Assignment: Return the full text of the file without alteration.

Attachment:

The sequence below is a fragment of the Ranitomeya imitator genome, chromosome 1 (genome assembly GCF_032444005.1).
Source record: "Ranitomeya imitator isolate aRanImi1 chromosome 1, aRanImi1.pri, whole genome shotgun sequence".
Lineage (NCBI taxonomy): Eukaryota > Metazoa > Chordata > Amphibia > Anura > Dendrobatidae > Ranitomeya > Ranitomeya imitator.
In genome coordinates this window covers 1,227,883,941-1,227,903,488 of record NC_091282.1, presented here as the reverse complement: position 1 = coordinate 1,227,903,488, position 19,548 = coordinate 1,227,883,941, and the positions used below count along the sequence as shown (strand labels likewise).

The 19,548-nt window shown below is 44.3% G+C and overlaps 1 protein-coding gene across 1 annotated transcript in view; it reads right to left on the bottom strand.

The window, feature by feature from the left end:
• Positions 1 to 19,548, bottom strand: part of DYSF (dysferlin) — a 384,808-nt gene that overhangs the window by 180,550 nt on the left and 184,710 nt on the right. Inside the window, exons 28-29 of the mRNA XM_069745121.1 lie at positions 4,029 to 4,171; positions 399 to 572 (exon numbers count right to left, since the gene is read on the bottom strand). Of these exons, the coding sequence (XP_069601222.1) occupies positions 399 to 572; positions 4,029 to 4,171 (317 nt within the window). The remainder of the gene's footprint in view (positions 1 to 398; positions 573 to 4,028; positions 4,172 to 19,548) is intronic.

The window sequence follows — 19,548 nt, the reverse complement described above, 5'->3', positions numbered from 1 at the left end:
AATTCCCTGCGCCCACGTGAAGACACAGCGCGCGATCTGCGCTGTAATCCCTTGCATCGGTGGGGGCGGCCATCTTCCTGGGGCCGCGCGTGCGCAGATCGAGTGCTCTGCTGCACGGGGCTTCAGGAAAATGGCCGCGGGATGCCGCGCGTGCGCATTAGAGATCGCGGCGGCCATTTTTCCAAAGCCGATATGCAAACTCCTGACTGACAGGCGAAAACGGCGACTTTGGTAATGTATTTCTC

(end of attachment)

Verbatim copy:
The sequence below is a fragment of the Ranitomeya imitator genome, chromosome 1 (genome assembly GCF_032444005.1).
Source record: "Ranitomeya imitator isolate aRanImi1 chromosome 1, aRanImi1.pri, whole genome shotgun sequence".
Lineage (NCBI taxonomy): Eukaryota > Metazoa > Chordata > Amphibia > Anura > Dendrobatidae > Ranitomeya > Ranitomeya imitator.
In genome coordinates this window covers 1,227,883,941-1,227,903,488 of record NC_091282.1, presented here as the reverse complement: position 1 = coordinate 1,227,903,488, position 19,548 = coordinate 1,227,883,941, and the positions used below count along the sequence as shown (strand labels likewise).

The 19,548-nt window shown below is 44.3% G+C and overlaps 1 protein-coding gene across 1 annotated transcript in view; it reads right to left on the bottom strand.

The window, feature by feature from the left end:
• Positions 1 to 19,548, bottom strand: part of DYSF (dysferlin) — a 384,808-nt gene that overhangs the window by 180,550 nt on the left and 184,710 nt on the right. Inside the window, exons 28-29 of the mRNA XM_069745121.1 lie at positions 4,029 to 4,171; positions 399 to 572 (exon numbers count right to left, since the gene is read on the bottom strand). Of these exons, the coding sequence (XP_069601222.1) occupies positions 399 to 572; positions 4,029 to 4,171 (317 nt within the window). The remainder of the gene's footprint in view (positions 1 to 398; positions 573 to 4,028; positions 4,172 to 19,548) is intronic.

The window sequence follows — 19,548 nt, the reverse complement described above, 5'->3', positions numbered from 1 at the left end:
AATTCCCTGCGCCCACGTGAAGACACAGCGCGCGATCTGCGCTGTAATCCCTTGCATCGGTGGGGGCGGCCATCTTCCTGGGGCCGCGCGTGCGCAGATCGAGTGCTCTGCTGCACGGGGCTTCAGGAAAATGGCCGCGGGATGCCGCGCGTGCGCATTAGAGATCGCGGCGGCCATTTTTCCAAAGCCGATATGCAAACTCCTGACTGACAGGCGAAAACGGCGACTTTGGTAATGTATTTCTC